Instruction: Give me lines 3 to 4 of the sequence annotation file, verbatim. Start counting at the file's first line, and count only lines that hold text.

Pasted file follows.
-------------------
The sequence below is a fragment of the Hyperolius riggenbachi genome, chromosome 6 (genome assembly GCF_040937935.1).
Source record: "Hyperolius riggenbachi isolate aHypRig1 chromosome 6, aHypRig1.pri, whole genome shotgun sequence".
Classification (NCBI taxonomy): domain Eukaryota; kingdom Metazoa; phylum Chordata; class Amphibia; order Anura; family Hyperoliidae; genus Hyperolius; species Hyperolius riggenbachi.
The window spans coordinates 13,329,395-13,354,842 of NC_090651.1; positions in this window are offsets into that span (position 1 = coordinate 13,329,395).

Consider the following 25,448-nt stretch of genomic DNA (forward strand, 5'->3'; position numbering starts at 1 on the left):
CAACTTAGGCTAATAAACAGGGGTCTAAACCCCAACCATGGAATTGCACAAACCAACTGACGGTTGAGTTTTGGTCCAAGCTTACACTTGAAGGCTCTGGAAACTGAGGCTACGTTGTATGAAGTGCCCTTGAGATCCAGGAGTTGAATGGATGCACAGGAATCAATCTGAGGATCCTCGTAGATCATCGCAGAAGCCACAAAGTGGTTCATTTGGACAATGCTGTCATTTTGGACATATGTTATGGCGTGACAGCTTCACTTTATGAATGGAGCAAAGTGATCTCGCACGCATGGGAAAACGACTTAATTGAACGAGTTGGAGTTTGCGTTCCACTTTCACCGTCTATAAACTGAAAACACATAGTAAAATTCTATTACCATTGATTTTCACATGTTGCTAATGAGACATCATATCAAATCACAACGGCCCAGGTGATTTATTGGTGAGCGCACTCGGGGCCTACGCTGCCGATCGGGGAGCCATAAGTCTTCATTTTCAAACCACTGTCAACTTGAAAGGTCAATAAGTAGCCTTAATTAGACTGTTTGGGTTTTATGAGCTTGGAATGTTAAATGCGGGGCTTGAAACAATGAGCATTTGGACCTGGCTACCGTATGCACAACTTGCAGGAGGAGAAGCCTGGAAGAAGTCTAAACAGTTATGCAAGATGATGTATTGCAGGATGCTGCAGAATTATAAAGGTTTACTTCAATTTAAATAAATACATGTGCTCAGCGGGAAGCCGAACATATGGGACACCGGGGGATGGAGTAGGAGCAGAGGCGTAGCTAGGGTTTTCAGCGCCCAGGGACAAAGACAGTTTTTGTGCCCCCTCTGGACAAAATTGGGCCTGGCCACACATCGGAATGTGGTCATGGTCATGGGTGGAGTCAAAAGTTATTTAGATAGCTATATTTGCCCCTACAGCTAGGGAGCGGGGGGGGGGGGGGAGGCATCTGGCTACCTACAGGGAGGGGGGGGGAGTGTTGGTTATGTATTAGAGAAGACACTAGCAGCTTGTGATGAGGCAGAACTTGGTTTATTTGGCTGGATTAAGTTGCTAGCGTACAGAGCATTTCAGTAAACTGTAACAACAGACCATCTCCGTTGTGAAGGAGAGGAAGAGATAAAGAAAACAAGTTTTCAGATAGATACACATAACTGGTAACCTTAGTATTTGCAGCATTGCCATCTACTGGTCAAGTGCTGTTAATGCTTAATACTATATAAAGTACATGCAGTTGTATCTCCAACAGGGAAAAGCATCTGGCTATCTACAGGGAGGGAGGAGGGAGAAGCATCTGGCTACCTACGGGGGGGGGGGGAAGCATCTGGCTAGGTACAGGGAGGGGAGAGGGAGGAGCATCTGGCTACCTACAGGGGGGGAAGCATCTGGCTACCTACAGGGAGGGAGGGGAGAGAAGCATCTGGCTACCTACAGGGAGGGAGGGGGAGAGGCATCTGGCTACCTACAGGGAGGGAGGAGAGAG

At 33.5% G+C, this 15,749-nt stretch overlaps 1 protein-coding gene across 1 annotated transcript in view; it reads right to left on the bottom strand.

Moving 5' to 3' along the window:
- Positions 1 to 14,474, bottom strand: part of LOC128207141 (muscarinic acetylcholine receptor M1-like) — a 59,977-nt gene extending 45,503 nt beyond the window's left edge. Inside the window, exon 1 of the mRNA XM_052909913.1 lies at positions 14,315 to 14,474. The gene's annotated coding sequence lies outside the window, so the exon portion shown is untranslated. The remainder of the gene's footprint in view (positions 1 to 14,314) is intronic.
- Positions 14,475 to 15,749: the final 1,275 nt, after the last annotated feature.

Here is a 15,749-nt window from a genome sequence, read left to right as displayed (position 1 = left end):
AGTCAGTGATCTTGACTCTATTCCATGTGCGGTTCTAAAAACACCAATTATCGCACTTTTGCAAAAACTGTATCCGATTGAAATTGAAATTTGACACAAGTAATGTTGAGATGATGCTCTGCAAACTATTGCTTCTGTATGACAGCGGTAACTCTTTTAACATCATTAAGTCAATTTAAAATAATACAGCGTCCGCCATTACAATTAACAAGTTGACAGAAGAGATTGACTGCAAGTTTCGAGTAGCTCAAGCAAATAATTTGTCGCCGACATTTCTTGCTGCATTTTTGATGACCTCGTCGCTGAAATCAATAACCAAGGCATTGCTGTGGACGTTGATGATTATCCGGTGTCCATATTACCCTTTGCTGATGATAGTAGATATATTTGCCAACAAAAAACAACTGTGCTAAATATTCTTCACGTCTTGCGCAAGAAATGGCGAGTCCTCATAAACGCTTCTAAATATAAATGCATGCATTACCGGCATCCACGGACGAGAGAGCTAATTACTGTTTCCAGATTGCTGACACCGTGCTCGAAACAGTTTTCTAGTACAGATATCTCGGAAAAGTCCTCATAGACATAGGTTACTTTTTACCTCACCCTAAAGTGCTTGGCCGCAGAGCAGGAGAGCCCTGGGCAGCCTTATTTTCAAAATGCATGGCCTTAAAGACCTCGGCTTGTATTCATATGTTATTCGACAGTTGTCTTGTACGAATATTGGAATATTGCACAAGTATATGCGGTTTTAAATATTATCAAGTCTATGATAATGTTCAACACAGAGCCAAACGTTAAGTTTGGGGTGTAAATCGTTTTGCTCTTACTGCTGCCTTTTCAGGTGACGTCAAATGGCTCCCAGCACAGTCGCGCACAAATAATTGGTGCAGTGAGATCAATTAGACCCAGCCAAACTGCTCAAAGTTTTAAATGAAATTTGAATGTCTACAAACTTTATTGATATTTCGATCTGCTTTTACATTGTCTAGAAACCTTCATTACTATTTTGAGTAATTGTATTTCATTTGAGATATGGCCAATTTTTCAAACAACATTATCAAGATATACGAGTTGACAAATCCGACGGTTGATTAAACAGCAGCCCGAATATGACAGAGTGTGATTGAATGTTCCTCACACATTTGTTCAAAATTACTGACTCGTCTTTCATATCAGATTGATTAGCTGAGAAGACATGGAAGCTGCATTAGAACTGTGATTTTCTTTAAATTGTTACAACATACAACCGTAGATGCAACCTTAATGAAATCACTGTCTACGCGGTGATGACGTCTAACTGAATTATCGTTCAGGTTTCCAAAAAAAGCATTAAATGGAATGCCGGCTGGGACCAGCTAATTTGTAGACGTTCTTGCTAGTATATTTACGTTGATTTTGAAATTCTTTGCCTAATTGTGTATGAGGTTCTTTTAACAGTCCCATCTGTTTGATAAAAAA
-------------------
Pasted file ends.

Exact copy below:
Classification (NCBI taxonomy): domain Eukaryota; kingdom Metazoa; phylum Chordata; class Amphibia; order Anura; family Hyperoliidae; genus Hyperolius; species Hyperolius riggenbachi.
The window spans coordinates 13,329,395-13,354,842 of NC_090651.1; positions in this window are offsets into that span (position 1 = coordinate 13,329,395).